Bustos says Democrats alone can't stop gun violence

Illinois Rep says Republicans more interested in tax cuts

It's been a week when one story dominated the conversation more than any other. One that brought immediate anger, sadness and disbelief. Then, eventually becomes the topic of political debate.

That horrific scene we watched in Las Vegas is something this country has witnesed all too often. 

In this case, a 64-year-old millionaire with an arsenal of rifles -- some that he converted to be automatic weapons -- took aim at a country music concert from the Mandalay Bay hotel and let loose.

Now, a week later, 59 people are dead with another 527 injured. And, no one can really seem to answer why.

Mass shootings are nothing new to this country. Las Vegas joins the list of notorious crime scenes.

+ The nightclub attack in Orlando.
+ The rampage at Virginia Tech.
+ The movie theater under siege in Aurora, Colorado.
+ The atrocity at Sandy Hook.

Mass shootings aren't limited to the United States, but they happen here far more often than other industrialized countries.

Data compiled over 30 years from 1983 to 2013 counted 78 mass shootings in this country. There were another 41 in 24 other industrialized countries combined.
Germany was closest to the U.S. at seven. The United States population is roughly 323 million compared to 661 million for the other countries put together, for some per capita perspective.

Now, it's also important to recognize another point about mass shootings. They make up a very small number of gun deaths in the United States.

Check out this analysis by fivethirtyeight.com over the years 2012 to 2014:

+ The country averaged more than 33-thousand gun deaths a year.
+ Roughly two-thirds were suicides.
+ An overwhelming 85 percent of them men and boys.

Basically the remaining third of gun deaths fall into the category of homicides. That encompasses murders and mass shootings, the latter again representing a small number of them. That's almost 12,000 deaths a year, half of those young men. Two-thirds of those young men are African-American. Gang violence is responsible for a significant number of those cases. 1,700 of the homicide victims are women, most of them domestic violence cases.

Fewer than a thousand are accidental or unclassified deaths.

Invariably that leads to the discussion of ideas about how to stop this.

Criminologists and a lot of democrats point heavily to more regulations on guns. Some go to the extreme by calling for a complete ban like other countries have.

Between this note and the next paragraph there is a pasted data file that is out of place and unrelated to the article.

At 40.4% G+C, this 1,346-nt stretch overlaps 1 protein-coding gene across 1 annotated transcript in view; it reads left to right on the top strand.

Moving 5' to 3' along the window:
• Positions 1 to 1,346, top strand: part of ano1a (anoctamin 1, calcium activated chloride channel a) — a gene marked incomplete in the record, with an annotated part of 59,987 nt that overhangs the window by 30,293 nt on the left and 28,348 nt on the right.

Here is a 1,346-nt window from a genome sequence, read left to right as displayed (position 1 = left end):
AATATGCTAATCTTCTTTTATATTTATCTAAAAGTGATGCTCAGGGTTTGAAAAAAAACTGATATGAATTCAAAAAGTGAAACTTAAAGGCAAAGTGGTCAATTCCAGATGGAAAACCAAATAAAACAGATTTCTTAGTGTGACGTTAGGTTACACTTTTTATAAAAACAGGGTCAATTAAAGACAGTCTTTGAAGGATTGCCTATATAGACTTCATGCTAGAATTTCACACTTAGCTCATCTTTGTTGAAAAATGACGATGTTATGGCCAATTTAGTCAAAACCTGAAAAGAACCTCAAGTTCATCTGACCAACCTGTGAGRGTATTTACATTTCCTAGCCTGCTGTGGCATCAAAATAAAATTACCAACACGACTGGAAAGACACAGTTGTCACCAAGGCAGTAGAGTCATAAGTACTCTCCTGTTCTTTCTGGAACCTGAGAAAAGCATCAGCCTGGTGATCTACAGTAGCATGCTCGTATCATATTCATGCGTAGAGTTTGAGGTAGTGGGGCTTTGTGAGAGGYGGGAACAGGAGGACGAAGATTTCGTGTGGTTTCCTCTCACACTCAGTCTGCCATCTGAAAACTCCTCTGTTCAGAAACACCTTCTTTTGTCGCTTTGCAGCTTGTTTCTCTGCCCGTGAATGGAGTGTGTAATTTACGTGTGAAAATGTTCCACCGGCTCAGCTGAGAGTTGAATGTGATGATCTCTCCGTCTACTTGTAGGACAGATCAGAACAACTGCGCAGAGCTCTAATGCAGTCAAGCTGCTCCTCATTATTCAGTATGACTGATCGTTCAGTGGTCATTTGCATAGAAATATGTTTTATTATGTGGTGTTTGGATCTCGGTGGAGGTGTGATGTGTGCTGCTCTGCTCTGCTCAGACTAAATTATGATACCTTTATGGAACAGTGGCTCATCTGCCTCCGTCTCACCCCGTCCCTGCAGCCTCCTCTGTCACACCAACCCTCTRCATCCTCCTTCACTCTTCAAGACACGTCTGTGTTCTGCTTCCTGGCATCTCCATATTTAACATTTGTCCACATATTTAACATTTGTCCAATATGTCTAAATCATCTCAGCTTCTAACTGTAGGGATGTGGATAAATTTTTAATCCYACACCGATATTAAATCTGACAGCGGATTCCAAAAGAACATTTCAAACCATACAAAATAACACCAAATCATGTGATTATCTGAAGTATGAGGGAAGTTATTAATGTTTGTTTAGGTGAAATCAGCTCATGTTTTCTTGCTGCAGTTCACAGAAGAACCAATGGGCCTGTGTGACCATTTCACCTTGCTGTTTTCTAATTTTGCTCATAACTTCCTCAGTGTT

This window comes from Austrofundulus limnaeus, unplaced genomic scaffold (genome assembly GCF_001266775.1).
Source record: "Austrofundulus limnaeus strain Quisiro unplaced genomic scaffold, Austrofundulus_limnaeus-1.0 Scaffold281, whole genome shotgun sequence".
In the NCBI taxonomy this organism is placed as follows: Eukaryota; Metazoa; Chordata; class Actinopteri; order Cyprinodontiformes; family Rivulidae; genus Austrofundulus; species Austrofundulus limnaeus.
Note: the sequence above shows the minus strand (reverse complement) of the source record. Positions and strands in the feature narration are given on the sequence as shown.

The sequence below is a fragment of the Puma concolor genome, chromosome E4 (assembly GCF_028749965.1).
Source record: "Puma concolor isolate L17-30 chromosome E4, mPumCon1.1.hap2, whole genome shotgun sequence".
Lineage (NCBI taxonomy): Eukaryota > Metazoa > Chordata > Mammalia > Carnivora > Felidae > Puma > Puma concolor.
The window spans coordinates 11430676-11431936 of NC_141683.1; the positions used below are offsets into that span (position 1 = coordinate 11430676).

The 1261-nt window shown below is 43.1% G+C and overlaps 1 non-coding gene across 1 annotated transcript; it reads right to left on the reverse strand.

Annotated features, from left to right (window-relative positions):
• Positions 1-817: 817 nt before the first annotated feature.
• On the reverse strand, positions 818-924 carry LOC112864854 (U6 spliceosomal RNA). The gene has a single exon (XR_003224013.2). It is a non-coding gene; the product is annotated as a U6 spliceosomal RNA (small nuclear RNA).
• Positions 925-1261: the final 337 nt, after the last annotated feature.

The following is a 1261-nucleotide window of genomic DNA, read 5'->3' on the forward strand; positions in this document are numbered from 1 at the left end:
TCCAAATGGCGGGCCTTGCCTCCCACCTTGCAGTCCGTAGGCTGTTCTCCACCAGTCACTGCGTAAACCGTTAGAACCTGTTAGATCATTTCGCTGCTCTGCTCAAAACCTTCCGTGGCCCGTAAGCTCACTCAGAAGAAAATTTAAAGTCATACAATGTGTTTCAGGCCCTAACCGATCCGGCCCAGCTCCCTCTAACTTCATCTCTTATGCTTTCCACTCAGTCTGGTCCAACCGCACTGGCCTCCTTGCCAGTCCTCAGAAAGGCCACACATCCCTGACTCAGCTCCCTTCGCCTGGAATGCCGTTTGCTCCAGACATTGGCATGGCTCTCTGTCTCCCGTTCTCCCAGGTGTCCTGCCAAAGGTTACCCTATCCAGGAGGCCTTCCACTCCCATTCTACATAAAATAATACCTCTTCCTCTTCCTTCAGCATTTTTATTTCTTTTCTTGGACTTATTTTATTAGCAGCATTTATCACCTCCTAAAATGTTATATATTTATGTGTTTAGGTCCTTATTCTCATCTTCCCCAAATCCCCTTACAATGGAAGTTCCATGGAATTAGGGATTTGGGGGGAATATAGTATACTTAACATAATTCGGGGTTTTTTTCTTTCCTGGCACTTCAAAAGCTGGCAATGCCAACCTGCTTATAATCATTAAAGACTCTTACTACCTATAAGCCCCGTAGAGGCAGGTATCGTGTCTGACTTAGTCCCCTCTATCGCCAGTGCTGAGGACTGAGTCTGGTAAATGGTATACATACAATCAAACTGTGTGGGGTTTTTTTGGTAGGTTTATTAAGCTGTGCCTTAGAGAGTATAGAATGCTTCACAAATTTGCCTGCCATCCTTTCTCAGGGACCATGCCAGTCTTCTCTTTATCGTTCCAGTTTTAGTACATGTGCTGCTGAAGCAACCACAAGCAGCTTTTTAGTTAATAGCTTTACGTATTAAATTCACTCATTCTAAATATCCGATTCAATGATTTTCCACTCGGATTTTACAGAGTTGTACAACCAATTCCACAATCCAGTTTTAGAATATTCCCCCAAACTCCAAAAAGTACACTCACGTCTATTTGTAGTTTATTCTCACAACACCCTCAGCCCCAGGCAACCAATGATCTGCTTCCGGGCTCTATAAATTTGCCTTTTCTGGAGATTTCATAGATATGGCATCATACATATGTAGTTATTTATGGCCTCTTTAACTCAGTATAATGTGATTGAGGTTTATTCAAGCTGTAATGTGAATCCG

A less extreme step would be to institute restrictive gun sales.

The second amendment sets up a permissive system that lets anyone buy a gun unless the state proves he or she falls into a category to deny ownership -- mental health or criminal histories for example.

Restrictive laws switch that burden of proof to the buyer to demonstrate why he or she should be able to buy a gun for hunting or using it on shooting ranges while demonstrating good character.

They also call for expanded background checks that cover all gun sales rather than the exceptions that still exist for some private sales.

Now, another school of thought goes after the root causes in the different types of gun deaths mentioned above with government intervention, providing more money for suicide prevention, making police protection a higher priority for women at risk in domestic violence cases and investing a lot more in effective gang prevention programs.
Is one of these right and the other wrong? Is it a combination of these?

That's something that we as a society have to figure out together when we feel it's important enough to do something about it.
Every elected offical at the state and federal levels expressed their condolences for the victims of the Las Vegas attack.

Count Congresswoman Cheri Bustos among them. 

She also added, "While there is no single solution that will prevent all mass shootings, as Americans, we must come together and work to do what we can to prevent these kinds of tragedies."

There is unanimity among Americans that they don't want to see any more of this violence, but how to get there is among the most divisive issues for Americans.

It's a dichotomy that's been impossible to bridge for decades. There are those who say this isn't the right time to talk about it and the answer to that is always, "If not now, when?"

Joining us on 4 The Record for a conversation about this and other national issues is Congresswoman Cheri Bustos of Illinois.

Bustos offered some ideas for solutions, including criminal background checks and preventing those on the "can't fly" list from buying guns. 

"Whether you are a Democrat or Republican, we ought to have enough common sense to say that if you are deranged, you shouldn't be able to have a weapon," Bustos said. "Let's get real about this conversation about what can happen. We all have to rise up as leaders, as elected officials, and say that we've got a problem in this country. But let's not penalize lawful gun owners."

Bustos also reveals what the first thing she would have done "if I had elected president of the United States."

Find out what that is in the video above.

Local 4 News, your local election headquarters, is proud to present 4 The Record, a weekly news and public affairs program focused on the issues important to you.  It's a program unlike any other here in the Quad Cities. Tune in each Sunday at 10:30 a.m. as Jim Niedelman brings you up to speed on what's happening in the political arena, from Springfield, Des Moines, Washington, D.C. and right here at home.

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